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Apparently it would appear that the Tomb raider franchise is not as healthy as it used to be. The days of movie spin-offs with Angelina Jolie would look like being long gone (was it really 2001 that the movie came out?) Indeed, publisher Eidos even had to renegotiate debt covenants according to some reports, so badly did the latest episode of the video game fare when released.

However, talking in one still very popular Tomb Raider support forum, a member rumoured to be none other than Eric Lindstrom (creative director on Tomb Raider: Underworld) has hinted that the ESRB teen rating which prevents sexual content in the game might be scrapped in future versions. "...yes the Teen rating meant we couldn't do things we wanted to" he says, adding "It won't always necessarily be so, though, the future can always be different."

This has led to some speculation that the next Tomb Raider release could feature a naked Lara Croft.

To be honest, given that teens seem to love posting naked pictures of themselves online anyway I am not sure if this would be such a revelation. Now if it were a naked Angelina Jolie in a new movie things might be different, but a cartoon character in a video game? Plus, remember, that parents have made it quite clear how sex in games is a bigger turn off than virtual violence. So such a move could even damage, rather than repair, the Tomb Raider brand.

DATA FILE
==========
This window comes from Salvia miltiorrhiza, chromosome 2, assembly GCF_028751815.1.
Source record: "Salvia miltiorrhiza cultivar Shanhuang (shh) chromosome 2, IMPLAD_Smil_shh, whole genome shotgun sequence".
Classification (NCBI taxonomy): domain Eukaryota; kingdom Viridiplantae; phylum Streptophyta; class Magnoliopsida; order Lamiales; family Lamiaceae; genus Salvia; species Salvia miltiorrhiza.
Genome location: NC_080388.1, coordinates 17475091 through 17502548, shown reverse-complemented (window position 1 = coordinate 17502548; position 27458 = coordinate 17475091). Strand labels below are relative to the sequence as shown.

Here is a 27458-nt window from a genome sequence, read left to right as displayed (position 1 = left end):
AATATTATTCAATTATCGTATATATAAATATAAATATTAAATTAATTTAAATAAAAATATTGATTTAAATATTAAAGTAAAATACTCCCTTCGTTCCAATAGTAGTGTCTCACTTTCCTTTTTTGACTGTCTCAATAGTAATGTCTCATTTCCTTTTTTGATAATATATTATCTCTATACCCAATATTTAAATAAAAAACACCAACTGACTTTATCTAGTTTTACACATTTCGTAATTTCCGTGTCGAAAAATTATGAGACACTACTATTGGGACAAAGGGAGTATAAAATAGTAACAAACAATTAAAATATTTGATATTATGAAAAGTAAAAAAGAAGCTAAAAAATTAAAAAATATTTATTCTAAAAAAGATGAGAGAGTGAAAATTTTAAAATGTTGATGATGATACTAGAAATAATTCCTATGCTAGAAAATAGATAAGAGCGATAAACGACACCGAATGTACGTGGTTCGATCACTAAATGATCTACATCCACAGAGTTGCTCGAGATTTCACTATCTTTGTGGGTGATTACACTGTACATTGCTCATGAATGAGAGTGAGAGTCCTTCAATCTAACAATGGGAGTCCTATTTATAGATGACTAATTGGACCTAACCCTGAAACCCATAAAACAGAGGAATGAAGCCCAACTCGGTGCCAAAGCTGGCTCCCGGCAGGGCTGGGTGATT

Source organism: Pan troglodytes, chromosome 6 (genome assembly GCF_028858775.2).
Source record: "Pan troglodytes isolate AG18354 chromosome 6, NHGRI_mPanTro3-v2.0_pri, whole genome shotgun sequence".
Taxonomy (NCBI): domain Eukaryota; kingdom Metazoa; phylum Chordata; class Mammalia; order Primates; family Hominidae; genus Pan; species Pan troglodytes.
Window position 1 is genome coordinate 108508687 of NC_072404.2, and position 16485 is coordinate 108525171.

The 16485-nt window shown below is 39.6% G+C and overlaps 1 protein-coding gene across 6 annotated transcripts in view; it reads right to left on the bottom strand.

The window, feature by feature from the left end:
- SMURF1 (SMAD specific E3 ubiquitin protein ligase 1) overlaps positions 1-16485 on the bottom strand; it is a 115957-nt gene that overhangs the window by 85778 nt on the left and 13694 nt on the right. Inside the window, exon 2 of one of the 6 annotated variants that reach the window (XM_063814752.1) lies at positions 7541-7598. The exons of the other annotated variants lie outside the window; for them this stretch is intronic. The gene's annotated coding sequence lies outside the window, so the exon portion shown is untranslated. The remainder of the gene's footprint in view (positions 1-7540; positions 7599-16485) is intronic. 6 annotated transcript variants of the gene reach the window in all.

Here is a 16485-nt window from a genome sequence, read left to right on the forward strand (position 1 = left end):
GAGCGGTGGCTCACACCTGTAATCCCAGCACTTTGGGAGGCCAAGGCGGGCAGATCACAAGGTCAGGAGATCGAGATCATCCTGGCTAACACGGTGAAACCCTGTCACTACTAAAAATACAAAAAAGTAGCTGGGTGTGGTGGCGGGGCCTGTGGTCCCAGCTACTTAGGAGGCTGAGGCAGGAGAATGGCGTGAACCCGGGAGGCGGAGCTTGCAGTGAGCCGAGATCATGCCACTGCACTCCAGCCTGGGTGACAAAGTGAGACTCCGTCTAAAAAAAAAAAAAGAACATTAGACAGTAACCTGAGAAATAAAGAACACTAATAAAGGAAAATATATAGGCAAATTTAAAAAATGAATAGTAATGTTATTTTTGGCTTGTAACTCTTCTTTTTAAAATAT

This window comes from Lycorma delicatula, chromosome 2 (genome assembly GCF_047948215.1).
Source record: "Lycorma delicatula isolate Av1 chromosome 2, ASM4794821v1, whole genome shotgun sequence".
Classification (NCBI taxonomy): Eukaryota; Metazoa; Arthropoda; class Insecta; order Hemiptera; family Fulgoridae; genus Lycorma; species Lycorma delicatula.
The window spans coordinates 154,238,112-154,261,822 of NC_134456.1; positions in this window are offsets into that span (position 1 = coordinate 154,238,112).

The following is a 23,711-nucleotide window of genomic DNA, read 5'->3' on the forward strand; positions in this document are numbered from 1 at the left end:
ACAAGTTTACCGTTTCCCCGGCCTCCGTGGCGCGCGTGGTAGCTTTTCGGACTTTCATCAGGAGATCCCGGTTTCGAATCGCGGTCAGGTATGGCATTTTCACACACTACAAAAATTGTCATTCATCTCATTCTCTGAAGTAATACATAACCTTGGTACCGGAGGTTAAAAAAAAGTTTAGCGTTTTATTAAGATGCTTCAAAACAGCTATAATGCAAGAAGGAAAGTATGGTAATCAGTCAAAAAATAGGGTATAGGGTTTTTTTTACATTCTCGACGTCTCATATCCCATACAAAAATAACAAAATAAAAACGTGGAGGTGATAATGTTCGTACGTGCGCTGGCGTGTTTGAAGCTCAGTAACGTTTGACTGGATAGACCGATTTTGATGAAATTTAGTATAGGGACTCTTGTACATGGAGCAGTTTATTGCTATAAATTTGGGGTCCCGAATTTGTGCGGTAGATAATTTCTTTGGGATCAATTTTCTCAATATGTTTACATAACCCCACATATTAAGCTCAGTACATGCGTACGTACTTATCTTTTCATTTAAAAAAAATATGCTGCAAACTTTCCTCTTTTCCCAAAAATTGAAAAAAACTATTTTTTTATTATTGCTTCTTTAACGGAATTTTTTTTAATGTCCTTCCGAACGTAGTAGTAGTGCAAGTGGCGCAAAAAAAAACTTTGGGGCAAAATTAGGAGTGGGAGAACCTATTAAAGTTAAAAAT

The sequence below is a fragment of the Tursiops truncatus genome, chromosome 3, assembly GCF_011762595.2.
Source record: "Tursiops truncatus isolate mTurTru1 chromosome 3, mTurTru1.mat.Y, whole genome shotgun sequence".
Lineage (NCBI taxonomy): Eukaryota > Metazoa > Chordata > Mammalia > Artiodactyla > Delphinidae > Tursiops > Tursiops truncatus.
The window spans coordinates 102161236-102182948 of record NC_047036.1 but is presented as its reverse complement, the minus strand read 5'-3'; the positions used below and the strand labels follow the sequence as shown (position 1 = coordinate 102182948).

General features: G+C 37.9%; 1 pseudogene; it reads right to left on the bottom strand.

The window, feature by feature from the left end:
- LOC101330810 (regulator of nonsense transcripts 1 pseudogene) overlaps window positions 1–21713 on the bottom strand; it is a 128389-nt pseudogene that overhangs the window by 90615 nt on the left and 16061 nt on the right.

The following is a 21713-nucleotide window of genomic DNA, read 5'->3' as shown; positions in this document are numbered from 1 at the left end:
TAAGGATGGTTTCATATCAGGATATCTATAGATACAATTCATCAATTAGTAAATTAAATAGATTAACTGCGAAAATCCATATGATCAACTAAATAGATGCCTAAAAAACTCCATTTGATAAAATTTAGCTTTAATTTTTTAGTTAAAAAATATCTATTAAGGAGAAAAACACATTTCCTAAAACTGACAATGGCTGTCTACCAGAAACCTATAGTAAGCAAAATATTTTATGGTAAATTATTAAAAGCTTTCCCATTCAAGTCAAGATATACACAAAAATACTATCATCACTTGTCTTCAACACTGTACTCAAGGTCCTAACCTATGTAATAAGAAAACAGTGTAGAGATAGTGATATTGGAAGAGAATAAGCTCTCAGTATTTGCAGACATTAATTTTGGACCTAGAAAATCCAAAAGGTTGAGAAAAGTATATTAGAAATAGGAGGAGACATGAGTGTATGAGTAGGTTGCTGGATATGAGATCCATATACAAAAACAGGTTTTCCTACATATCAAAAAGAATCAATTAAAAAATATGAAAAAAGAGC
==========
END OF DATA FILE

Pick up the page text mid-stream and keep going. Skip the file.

As Editorial Director and Managing Analyst with IT Security Thing I am putting more than two decades of consulting experience into providing opinionated insight regarding the security threat landscape for IT security professionals. As an Editorial Fellow with Dennis Publishing, I bring more than two decades of writing experience across the technology industry into publications such as Alphr, IT Pro and (in good old fashioned print) PC Pro. I also write for SC Magazine UK and Infosecurity, as well as The Times and Sunday Times newspapers. Along the way I have been honoured with a Technology Journalist of the Year award, and three Information Security Journalist of the Year awards. Most humbling, though, was the Enigma Award for 'lifetime contribution to IT security journalism' bestowed on me in 2011.

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